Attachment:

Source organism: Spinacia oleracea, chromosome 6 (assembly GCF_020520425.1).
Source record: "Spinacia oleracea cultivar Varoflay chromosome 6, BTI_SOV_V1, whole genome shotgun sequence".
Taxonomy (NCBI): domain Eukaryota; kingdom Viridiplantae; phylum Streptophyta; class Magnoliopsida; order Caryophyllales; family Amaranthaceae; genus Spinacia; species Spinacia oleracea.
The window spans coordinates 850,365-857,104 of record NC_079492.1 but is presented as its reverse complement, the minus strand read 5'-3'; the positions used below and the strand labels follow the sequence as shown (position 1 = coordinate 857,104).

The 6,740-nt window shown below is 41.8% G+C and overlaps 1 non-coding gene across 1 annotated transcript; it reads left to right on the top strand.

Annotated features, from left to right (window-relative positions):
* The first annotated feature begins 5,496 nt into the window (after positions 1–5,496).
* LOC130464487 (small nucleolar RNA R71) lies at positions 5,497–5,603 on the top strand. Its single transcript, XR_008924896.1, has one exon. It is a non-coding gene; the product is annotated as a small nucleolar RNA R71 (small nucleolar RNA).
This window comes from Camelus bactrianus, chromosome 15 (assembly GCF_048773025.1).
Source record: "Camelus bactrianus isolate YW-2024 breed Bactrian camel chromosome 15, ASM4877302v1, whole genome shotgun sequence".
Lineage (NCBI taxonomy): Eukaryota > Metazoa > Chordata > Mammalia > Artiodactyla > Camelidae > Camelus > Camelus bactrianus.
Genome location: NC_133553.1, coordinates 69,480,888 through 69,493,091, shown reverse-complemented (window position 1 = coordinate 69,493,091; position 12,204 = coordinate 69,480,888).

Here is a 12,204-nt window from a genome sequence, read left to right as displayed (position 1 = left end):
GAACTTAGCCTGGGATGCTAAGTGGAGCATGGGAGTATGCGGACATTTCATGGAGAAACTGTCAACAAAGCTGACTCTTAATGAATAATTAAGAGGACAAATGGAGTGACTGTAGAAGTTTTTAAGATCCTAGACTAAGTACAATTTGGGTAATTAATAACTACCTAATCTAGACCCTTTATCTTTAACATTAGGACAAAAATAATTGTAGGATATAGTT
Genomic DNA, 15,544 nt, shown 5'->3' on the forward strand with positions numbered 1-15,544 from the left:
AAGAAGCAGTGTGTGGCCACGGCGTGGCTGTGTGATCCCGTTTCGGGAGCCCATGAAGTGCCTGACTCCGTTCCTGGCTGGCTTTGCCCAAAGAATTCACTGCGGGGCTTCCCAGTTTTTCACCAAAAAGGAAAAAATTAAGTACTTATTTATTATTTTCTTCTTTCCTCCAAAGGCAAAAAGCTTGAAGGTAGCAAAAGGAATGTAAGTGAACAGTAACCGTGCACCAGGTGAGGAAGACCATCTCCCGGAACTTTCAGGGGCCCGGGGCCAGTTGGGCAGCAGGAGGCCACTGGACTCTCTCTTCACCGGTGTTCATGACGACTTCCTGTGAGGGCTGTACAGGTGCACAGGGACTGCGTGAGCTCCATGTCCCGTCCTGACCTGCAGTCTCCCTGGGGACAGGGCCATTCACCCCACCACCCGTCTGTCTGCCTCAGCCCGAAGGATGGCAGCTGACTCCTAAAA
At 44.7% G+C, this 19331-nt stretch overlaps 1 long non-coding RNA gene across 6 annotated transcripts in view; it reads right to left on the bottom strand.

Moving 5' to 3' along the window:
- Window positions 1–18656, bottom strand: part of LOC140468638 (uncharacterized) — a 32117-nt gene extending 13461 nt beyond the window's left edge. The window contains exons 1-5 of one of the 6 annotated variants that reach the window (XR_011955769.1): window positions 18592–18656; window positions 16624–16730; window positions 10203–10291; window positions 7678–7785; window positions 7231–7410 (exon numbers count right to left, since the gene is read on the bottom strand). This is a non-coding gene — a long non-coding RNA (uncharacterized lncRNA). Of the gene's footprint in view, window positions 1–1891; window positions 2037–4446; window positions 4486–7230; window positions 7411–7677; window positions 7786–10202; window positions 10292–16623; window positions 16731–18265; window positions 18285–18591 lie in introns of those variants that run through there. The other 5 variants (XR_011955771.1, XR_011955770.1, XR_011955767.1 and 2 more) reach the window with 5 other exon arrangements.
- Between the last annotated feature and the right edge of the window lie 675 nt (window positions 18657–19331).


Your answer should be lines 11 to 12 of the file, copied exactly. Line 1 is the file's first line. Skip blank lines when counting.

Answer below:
Lineage (NCBI taxonomy): Eukaryota > Metazoa > Chordata > Mammalia > Artiodactyla > Camelidae > Camelus > Camelus bactrianus.
Genome location: NC_133553.1, coordinates 69,480,888 through 69,493,091, shown reverse-complemented (window position 1 = coordinate 69,493,091; position 12,204 = coordinate 69,480,888).